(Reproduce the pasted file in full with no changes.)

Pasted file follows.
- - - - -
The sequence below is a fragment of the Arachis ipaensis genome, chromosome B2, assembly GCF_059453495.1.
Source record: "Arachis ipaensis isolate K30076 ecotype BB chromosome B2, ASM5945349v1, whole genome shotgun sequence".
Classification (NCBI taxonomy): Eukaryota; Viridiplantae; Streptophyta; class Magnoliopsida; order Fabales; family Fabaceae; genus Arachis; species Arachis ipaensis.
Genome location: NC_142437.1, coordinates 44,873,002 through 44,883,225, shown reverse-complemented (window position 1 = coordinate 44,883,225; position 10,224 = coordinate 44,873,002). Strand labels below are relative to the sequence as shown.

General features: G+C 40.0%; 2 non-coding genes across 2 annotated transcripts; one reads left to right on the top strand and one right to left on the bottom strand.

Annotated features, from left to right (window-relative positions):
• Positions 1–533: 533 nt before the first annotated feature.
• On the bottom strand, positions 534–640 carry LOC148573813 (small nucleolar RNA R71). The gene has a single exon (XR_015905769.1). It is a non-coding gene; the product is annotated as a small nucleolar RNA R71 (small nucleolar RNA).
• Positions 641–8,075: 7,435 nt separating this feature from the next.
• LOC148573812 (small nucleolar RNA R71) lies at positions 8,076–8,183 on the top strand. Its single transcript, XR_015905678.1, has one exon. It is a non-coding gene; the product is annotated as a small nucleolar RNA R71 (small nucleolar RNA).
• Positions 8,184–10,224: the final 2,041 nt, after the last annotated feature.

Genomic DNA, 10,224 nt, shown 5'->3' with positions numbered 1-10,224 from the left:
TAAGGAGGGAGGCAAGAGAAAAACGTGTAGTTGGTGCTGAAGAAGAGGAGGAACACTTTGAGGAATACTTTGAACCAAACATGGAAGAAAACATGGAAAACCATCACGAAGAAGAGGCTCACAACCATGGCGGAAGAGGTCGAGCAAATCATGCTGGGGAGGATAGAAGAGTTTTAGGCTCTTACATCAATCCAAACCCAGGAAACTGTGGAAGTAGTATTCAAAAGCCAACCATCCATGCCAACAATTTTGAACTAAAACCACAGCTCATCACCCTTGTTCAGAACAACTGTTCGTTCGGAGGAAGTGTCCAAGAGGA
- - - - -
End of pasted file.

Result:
The sequence below is a fragment of the Arachis ipaensis genome, chromosome B2, assembly GCF_059453495.1.
Source record: "Arachis ipaensis isolate K30076 ecotype BB chromosome B2, ASM5945349v1, whole genome shotgun sequence".
Classification (NCBI taxonomy): Eukaryota; Viridiplantae; Streptophyta; class Magnoliopsida; order Fabales; family Fabaceae; genus Arachis; species Arachis ipaensis.
Genome location: NC_142437.1, coordinates 44,873,002 through 44,883,225, shown reverse-complemented (window position 1 = coordinate 44,883,225; position 10,224 = coordinate 44,873,002). Strand labels below are relative to the sequence as shown.

General features: G+C 40.0%; 2 non-coding genes across 2 annotated transcripts; one reads left to right on the top strand and one right to left on the bottom strand.

Annotated features, from left to right (window-relative positions):
• Positions 1–533: 533 nt before the first annotated feature.
• On the bottom strand, positions 534–640 carry LOC148573813 (small nucleolar RNA R71). The gene has a single exon (XR_015905769.1). It is a non-coding gene; the product is annotated as a small nucleolar RNA R71 (small nucleolar RNA).
• Positions 641–8,075: 7,435 nt separating this feature from the next.
• LOC148573812 (small nucleolar RNA R71) lies at positions 8,076–8,183 on the top strand. Its single transcript, XR_015905678.1, has one exon. It is a non-coding gene; the product is annotated as a small nucleolar RNA R71 (small nucleolar RNA).
• Positions 8,184–10,224: the final 2,041 nt, after the last annotated feature.

Genomic DNA, 10,224 nt, shown 5'->3' with positions numbered 1-10,224 from the left:
TAAGGAGGGAGGCAAGAGAAAAACGTGTAGTTGGTGCTGAAGAAGAGGAGGAACACTTTGAGGAATACTTTGAACCAAACATGGAAGAAAACATGGAAAACCATCACGAAGAAGAGGCTCACAACCATGGCGGAAGAGGTCGAGCAAATCATGCTGGGGAGGATAGAAGAGTTTTAGGCTCTTACATCAATCCAAACCCAGGAAACTGTGGAAGTAGTATTCAAAAGCCAACCATCCATGCCAACAATTTTGAACTAAAACCACAGCTCATCACCCTTGTTCAGAACAACTGTTCGTTCGGAGGAAGTGTCCAAGAGGA